Posted tagged ‘advisor’

Mis-selling or Mis-buying?

May 13, 2008

When the guy/ girl selling “financial planning solutions” comes to your house and you happily part with the cheque is it her fault for asking or your fault for giving?

This is a question I would like to ask all people who complain “I have been mis-sold to”. It is ridiculous that suddenly a retired petroleum engineer and his spouse (a home maker) have suddenly understood endowment, unit linked plans, mutual funds, real estate PMS, equity PMS, hidden charges, surrender charges, upfront load, bid-ask spread, and have then bought the product. Most of the people who sell do not know some of these terms, so the buyer knowing these terms is surely out of question.

So why do people buy?

Ego. Their ego does not allow them to admit that they do not understand the product, the suitability of the products, the structuring, etc. Also they convince themselves if a nice big organisation is selling it and the product is “approved” by SEBI/ IRDA (btw sebi does not approve any product) it must be a good product.

The other reason is “If I can decide to buy a Rs. 1 crore house, a Rs. 20 Lakh car etc. WITHOUT any advisor, why should I need an advisor for Rs. 50k a month SIP in a unit linked plan?” kind of attitude.

The third reason is they do not know whom to ask.

So God bless the uneducated (hurts?) buyer. Let him not crib about mis-selling. It is all about mis-buying.

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Do you need an investment advisor, at all?

February 16, 2008

Or Why you do not need an investment consultant !

If you need bypass surgery, you should find the most qualified surgeon available. If you’re getting sued, you should hire the best defense lawyer in town.These 2 are fairly obvious and I do not think you can do your own root canal surgery, brain surgery or heart surgery. Come to think of it, it is so inconvenient, is it not!Likewise, some people argue that if you’re planning to live well in retirement, you should hire the most expensive financial advisor you can find.

To me this causes a twitch!

I do sessions on financial planning and these sessions are reasonably well attended. Mostly at the end of the session the participants are unable to decide whether they can do their own financial planning or they need an outsider.And while people ask me questions on everything from momentum investing, auditor integrity, mutual fund loads, broker integrity, insider buying, etc. one question uppermost on people’s mind is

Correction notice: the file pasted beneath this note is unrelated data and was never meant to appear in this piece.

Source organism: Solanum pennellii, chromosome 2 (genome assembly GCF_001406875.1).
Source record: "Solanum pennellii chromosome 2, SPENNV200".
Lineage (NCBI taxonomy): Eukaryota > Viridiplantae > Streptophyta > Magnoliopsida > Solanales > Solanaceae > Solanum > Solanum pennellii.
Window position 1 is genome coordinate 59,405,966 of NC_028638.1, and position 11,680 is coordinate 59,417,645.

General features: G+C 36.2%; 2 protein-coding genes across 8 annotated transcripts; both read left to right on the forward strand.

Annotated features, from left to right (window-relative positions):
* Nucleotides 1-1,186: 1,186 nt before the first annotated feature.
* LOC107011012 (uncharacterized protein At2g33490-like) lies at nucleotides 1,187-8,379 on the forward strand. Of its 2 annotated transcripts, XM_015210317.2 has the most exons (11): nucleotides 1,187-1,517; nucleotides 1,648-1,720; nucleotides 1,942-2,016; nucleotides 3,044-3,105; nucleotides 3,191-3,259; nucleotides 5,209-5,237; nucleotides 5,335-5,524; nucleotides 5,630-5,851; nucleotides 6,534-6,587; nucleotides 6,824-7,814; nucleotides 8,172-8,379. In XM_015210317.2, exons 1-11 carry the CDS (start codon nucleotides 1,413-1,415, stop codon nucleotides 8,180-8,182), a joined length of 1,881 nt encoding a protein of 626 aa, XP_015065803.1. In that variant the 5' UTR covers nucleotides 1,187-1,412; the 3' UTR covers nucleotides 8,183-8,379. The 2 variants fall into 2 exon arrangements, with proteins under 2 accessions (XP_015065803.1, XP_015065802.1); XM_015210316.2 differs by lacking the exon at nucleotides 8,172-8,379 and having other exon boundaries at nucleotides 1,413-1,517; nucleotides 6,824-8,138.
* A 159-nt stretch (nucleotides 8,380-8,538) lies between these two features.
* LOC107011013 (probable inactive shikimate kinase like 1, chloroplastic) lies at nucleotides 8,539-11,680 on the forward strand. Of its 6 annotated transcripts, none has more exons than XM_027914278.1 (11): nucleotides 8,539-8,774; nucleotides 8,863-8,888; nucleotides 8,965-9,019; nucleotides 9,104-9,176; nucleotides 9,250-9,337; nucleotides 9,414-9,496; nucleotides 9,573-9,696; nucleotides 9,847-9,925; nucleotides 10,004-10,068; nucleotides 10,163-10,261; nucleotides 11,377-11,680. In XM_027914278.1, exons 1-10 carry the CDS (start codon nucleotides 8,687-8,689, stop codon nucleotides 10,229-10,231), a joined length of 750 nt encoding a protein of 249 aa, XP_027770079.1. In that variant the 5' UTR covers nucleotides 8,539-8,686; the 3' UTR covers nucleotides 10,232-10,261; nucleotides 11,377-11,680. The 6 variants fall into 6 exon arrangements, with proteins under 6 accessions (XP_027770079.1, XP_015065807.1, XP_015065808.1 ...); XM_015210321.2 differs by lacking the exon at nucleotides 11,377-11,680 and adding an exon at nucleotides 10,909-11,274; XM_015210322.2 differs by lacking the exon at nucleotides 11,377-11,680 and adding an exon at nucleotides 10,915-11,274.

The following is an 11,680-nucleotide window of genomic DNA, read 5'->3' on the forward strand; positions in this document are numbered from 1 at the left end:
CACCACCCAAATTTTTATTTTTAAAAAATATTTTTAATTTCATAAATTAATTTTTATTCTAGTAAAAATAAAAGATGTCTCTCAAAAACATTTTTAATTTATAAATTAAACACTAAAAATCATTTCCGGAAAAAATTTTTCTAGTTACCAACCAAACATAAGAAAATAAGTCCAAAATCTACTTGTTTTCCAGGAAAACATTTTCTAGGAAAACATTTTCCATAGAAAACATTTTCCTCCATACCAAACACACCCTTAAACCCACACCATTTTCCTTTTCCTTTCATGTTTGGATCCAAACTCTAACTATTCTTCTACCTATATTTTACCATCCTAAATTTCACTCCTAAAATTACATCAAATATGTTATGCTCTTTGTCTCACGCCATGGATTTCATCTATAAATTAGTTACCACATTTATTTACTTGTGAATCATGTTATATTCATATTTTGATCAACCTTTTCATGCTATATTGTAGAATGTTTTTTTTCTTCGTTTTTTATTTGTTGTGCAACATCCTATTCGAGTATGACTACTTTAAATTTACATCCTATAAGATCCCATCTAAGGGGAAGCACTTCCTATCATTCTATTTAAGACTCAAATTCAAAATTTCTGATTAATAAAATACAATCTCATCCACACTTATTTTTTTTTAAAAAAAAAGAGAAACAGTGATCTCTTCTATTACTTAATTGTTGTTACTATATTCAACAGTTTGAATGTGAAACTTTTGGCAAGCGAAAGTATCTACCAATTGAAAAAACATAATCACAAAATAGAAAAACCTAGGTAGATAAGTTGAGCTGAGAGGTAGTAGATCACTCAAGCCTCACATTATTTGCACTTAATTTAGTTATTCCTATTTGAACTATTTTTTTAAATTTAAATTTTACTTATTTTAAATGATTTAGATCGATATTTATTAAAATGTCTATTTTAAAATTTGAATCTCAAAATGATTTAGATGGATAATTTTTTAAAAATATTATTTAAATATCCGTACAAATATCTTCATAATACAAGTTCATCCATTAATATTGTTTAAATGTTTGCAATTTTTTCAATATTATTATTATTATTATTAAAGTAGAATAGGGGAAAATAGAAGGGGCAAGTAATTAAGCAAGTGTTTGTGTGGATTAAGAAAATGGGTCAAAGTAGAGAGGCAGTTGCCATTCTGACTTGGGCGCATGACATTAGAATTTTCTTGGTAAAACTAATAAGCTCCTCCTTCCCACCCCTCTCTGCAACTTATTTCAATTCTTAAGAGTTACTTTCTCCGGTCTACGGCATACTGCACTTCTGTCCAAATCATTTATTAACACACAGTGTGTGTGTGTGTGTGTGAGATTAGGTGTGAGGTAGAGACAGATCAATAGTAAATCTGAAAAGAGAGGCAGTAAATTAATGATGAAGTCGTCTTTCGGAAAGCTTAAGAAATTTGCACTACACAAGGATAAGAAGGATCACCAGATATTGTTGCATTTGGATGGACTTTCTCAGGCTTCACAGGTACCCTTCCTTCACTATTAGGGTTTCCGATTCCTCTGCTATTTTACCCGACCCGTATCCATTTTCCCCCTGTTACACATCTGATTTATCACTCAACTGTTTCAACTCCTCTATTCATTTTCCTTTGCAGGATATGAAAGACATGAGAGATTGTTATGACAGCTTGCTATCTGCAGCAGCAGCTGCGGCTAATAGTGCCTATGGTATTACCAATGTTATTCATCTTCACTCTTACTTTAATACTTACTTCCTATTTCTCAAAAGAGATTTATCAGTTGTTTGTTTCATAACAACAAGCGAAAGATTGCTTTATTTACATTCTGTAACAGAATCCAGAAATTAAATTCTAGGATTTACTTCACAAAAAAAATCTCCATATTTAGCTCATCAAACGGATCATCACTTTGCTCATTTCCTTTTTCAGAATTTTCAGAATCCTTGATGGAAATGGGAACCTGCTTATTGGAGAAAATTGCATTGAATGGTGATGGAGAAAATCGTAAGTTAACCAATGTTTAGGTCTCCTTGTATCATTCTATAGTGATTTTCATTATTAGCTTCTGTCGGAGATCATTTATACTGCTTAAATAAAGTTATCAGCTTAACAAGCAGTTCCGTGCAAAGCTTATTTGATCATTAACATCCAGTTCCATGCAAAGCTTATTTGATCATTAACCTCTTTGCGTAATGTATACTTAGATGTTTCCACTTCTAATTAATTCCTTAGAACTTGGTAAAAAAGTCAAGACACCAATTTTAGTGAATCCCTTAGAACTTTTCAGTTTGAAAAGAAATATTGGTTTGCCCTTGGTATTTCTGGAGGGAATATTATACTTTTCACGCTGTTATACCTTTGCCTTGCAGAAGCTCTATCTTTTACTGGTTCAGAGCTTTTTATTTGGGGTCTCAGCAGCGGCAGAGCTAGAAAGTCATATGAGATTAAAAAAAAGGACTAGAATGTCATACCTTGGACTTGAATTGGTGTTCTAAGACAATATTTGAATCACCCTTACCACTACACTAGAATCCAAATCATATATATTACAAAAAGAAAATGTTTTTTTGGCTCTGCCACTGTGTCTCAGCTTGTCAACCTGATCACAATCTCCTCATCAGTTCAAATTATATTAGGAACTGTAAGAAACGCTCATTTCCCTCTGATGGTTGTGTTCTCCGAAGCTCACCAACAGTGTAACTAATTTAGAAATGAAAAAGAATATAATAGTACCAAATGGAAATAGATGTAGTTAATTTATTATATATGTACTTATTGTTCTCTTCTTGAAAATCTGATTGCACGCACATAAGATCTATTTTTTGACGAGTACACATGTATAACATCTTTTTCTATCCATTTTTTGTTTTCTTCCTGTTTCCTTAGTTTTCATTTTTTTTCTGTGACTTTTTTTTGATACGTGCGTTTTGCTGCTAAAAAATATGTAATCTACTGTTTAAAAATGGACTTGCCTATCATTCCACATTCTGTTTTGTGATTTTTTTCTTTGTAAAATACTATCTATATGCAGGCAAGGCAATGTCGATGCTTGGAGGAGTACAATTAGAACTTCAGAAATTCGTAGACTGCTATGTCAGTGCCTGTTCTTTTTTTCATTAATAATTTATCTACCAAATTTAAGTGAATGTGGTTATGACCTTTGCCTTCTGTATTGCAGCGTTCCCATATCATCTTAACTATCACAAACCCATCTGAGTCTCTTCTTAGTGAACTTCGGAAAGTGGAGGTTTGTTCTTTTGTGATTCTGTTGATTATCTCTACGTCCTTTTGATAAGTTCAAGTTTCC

Can I do my own financial planning?

And

Can I do my own investing?

If you’re an investor who is seeking long-term capital gains, it’s crazy to pay a lot of money for a high-priced financial advisor who gives you an economic outlook and short-term market forecast with all sorts of commission-based solutions attached. To the best of my knowledge there are only a few (so few you cannot spot them) pure financial planners.Nor do investors generally need a “personal investment plan” based on their individual circumstances…

There’s Only One Objective for Long-Term Investors

A growth portfolio is designed to keep you from outliving your money. It should give satisfactory returns for a 25-year-old just beginning an investment plan, as well as a 55-year-old who may live three decades or more.

To quote Sir John Templeton, “For all long-term investors, there is only one objective – maximum total return after taxes.”

Of course, some advisors take generic advice and selling it as customized plans. For that reason, whenever I hear an investment advisor tell a client that he is drawing up a long-term growth portfolio based on that client’s “unique profile,” I’m invariably reminded of the Head of HR who tells his audience, “Never forget that you’re special… just like everyone else.

But, as is fondly said, “It’s 97% of investment advisors that give the other 3% of us a bad name.”

In the Indian context the commission structure is too badly designed – it is a design fault rather than a sales fault. But there is no body who really wishes to complain. After all in a bull run the manufacturer (called Mutual funds, Life insurance companies, PMS providers) need sales guys who go and get them money from the “client” for these guys to manage.So if it is a 70% upfront commission in a unit linked plan or the 6% asset management charges or the 2.4% amc in a debt fund, well there is no one to protest!

So you may need a financial planner (whose functions are so comprehensive) that I shudder to think why would somebody want to be a financial planner on a just fee basis.

Frankly if you wish to create wealth in the long term put your money in the cheapest index fund, buy the cheapest term life insurance, and go fishing.

Leave your mobile, TV, broker…in the city and play with nature. You will return fresher and richer.